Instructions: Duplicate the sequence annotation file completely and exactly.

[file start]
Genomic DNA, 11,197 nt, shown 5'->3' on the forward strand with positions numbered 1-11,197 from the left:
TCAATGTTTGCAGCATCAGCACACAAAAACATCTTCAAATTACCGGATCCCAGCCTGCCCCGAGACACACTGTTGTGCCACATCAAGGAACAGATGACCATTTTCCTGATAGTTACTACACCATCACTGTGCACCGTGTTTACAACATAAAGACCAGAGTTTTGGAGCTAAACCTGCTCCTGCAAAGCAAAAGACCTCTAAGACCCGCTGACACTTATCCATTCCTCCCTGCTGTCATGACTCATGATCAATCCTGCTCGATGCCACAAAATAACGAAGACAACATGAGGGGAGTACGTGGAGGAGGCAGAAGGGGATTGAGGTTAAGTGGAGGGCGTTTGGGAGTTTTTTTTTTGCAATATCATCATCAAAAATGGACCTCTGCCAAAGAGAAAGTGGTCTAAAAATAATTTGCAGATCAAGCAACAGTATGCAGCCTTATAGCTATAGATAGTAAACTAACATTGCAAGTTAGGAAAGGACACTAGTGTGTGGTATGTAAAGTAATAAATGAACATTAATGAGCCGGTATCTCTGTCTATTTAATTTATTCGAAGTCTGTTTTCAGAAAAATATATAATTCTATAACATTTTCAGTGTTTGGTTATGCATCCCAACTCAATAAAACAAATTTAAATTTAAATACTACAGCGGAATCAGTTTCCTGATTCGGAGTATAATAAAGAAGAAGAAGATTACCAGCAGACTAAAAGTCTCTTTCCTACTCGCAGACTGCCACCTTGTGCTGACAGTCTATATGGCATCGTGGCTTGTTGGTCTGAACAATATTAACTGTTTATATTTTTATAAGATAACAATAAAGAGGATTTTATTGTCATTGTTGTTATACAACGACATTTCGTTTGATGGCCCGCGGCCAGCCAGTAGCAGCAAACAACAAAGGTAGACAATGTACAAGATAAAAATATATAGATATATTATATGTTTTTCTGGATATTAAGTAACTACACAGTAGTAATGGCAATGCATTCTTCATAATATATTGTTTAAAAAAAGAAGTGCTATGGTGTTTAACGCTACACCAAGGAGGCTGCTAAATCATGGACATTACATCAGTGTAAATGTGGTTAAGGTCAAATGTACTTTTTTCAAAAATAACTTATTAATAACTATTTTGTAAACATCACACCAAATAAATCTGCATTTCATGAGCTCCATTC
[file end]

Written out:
Genomic DNA, 11,197 nt, shown 5'->3' on the forward strand with positions numbered 1-11,197 from the left:
TCAATGTTTGCAGCATCAGCACACAAAAACATCTTCAAATTACCGGATCCCAGCCTGCCCCGAGACACACTGTTGTGCCACATCAAGGAACAGATGACCATTTTCCTGATAGTTACTACACCATCACTGTGCACCGTGTTTACAACATAAAGACCAGAGTTTTGGAGCTAAACCTGCTCCTGCAAAGCAAAAGACCTCTAAGACCCGCTGACACTTATCCATTCCTCCCTGCTGTCATGACTCATGATCAATCCTGCTCGATGCCACAAAATAACGAAGACAACATGAGGGGAGTACGTGGAGGAGGCAGAAGGGGATTGAGGTTAAGTGGAGGGCGTTTGGGAGTTTTTTTTTTGCAATATCATCATCAAAAATGGACCTCTGCCAAAGAGAAAGTGGTCTAAAAATAATTTGCAGATCAAGCAACAGTATGCAGCCTTATAGCTATAGATAGTAAACTAACATTGCAAGTTAGGAAAGGACACTAGTGTGTGGTATGTAAAGTAATAAATGAACATTAATGAGCCGGTATCTCTGTCTATTTAATTTATTCGAAGTCTGTTTTCAGAAAAATATATAATTCTATAACATTTTCAGTGTTTGGTTATGCATCCCAACTCAATAAAACAAATTTAAATTTAAATACTACAGCGGAATCAGTTTCCTGATTCGGAGTATAATAAAGAAGAAGAAGATTACCAGCAGACTAAAAGTCTCTTTCCTACTCGCAGACTGCCACCTTGTGCTGACAGTCTATATGGCATCGTGGCTTGTTGGTCTGAACAATATTAACTGTTTATATTTTTATAAGATAACAATAAAGAGGATTTTATTGTCATTGTTGTTATACAACGACATTTCGTTTGATGGCCCGCGGCCAGCCAGTAGCAGCAAACAACAAAGGTAGACAATGTACAAGATAAAAATATATAGATATATTATATGTTTTTCTGGATATTAAGTAACTACACAGTAGTAATGGCAATGCATTCTTCATAATATATTGTTTAAAAAAAGAAGTGCTATGGTGTTTAACGCTACACCAAGGAGGCTGCTAAATCATGGACATTACATCAGTGTAAATGTGGTTAAGGTCAAATGTACTTTTTTCAAAAATAACTTATTAATAACTATTTTGTAAACATCACACCAAATAAATCTGCATTTCATGAGCTCCATTC